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How do you prove that your employer’s behavior was retaliation?

by | May 28, 2021 | Discrimination

As a federal employee, you expect that your employer will honor your basic rights and comply with all discrimination laws. Unfortunately, plenty of people who work for the government or for companies contracted by the government still experience discrimination and illegal retaliation when they report that discrimination.

Retaliation violates your basic rights as an employee, as employers should not punish people for speaking up about their own rights or illegal activity they notice in the workplace. When an employer decides to punish someone for standing up for themselves or reporting wrongdoing, their retaliatory actions could lead to lawsuits brought by the affected worker.

How can you show that what you experienced was retaliation? 

Prove that it meets the federal standard of retaliation

If a government agency or courtroom has to evaluate certain employee behavior to determine if it constitutes retaliation, they use a basic standard. A legal standard makes it easier for the enforcement of certain rules of laws to remain consistent even in different jurisdictions and states.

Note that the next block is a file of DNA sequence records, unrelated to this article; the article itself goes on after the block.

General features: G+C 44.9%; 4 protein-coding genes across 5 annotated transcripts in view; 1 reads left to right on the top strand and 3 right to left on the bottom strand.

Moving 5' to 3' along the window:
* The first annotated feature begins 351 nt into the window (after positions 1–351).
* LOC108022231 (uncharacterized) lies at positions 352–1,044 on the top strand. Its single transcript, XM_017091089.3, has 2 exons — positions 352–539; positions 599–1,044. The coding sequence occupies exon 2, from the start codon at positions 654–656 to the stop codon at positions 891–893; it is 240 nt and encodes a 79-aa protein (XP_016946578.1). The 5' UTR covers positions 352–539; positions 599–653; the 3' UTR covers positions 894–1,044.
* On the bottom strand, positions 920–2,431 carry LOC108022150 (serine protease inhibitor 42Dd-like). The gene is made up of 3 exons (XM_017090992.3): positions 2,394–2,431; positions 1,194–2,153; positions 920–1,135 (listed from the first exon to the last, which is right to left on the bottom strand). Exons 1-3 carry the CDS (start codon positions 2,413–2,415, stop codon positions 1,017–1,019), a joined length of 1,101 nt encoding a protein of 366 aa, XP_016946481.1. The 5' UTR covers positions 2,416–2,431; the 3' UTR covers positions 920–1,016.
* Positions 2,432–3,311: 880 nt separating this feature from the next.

The standard for whether certain actions constitute retaliation is simple. Would the actions taken by management have a chilling effect on other employees who might need to report wrongdoing or discrimination?

Simply put, would the average worker look at the complaint or report made by the affected worker and the response by the employer and determine that if they spoke up, they would likely face the same consequences? If so, then the situation likely constitutes retaliation.

 Show that your experience was outside the ordinary

Proving retaliation can require documentation of what you experienced, such as termination or a transfer to a different department or shift. Showing what happened and why can help your claim.

The explanation offered by your employer could be a poor performance review or a violation of the rules. Showing that your performance remained consistent and only the review of it changed could show that your employer’s attitude reflected not your performance but rather their displeasure.

On the other hand, showing that they enforce a rule in your case that they consistently ignored for other workers could show inconsistency that indicates retaliation as well. Looking carefully at the circumstances leading up to the actions you think constitute retaliation can help you determine if you have a chance to hold your employer responsible for discrimination and retaliation on the job